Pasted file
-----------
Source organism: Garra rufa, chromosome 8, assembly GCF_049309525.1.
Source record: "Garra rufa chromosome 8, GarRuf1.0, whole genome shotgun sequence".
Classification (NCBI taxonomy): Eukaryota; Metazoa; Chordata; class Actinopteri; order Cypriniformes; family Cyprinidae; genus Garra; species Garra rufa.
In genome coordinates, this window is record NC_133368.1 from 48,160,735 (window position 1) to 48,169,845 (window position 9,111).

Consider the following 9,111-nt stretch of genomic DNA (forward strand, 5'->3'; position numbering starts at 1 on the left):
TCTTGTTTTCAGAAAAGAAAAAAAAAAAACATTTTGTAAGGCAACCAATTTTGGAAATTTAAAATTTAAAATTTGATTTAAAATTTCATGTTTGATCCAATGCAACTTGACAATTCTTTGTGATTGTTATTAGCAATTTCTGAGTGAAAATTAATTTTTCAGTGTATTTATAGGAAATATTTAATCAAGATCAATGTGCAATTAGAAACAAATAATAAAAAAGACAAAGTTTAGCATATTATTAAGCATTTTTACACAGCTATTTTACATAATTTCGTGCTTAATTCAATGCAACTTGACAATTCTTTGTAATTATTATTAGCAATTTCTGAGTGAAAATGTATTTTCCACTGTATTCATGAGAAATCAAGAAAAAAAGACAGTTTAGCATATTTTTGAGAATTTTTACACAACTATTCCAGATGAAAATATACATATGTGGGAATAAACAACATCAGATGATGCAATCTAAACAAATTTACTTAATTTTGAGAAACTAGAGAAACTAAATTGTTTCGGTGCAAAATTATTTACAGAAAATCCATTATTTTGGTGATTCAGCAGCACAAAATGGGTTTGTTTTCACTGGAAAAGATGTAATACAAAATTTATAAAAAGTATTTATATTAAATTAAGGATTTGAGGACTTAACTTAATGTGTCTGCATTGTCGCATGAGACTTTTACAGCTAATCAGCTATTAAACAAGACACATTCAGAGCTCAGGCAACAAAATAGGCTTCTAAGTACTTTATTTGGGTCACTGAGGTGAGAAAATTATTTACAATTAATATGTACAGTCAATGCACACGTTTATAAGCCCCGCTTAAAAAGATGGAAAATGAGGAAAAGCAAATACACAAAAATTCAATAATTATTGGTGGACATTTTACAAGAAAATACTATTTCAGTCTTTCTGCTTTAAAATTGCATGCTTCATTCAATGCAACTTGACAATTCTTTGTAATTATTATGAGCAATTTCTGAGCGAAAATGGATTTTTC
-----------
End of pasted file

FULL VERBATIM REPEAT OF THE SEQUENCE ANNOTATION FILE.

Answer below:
Source organism: Garra rufa, chromosome 8, assembly GCF_049309525.1.
Source record: "Garra rufa chromosome 8, GarRuf1.0, whole genome shotgun sequence".
Classification (NCBI taxonomy): Eukaryota; Metazoa; Chordata; class Actinopteri; order Cypriniformes; family Cyprinidae; genus Garra; species Garra rufa.
In genome coordinates, this window is record NC_133368.1 from 48,160,735 (window position 1) to 48,169,845 (window position 9,111).

Consider the following 9,111-nt stretch of genomic DNA (forward strand, 5'->3'; position numbering starts at 1 on the left):
TCTTGTTTTCAGAAAAGAAAAAAAAAAAACATTTTGTAAGGCAACCAATTTTGGAAATTTAAAATTTAAAATTTGATTTAAAATTTCATGTTTGATCCAATGCAACTTGACAATTCTTTGTGATTGTTATTAGCAATTTCTGAGTGAAAATTAATTTTTCAGTGTATTTATAGGAAATATTTAATCAAGATCAATGTGCAATTAGAAACAAATAATAAAAAAGACAAAGTTTAGCATATTATTAAGCATTTTTACACAGCTATTTTACATAATTTCGTGCTTAATTCAATGCAACTTGACAATTCTTTGTAATTATTATTAGCAATTTCTGAGTGAAAATGTATTTTCCACTGTATTCATGAGAAATCAAGAAAAAAAGACAGTTTAGCATATTTTTGAGAATTTTTACACAACTATTCCAGATGAAAATATACATATGTGGGAATAAACAACATCAGATGATGCAATCTAAACAAATTTACTTAATTTTGAGAAACTAGAGAAACTAAATTGTTTCGGTGCAAAATTATTTACAGAAAATCCATTATTTTGGTGATTCAGCAGCACAAAATGGGTTTGTTTTCACTGGAAAAGATGTAATACAAAATTTATAAAAAGTATTTATATTAAATTAAGGATTTGAGGACTTAACTTAATGTGTCTGCATTGTCGCATGAGACTTTTACAGCTAATCAGCTATTAAACAAGACACATTCAGAGCTCAGGCAACAAAATAGGCTTCTAAGTACTTTATTTGGGTCACTGAGGTGAGAAAATTATTTACAATTAATATGTACAGTCAATGCACACGTTTATAAGCCCCGCTTAAAAAGATGGAAAATGAGGAAAAGCAAATACACAAAAATTCAATAATTATTGGTGGACATTTTACAAGAAAATACTATTTCAGTCTTTCTGCTTTAAAATTGCATGCTTCATTCAATGCAACTTGACAATTCTTTGTAATTATTATGAGCAATTTCTGAGCGAAAATGGATTTTTC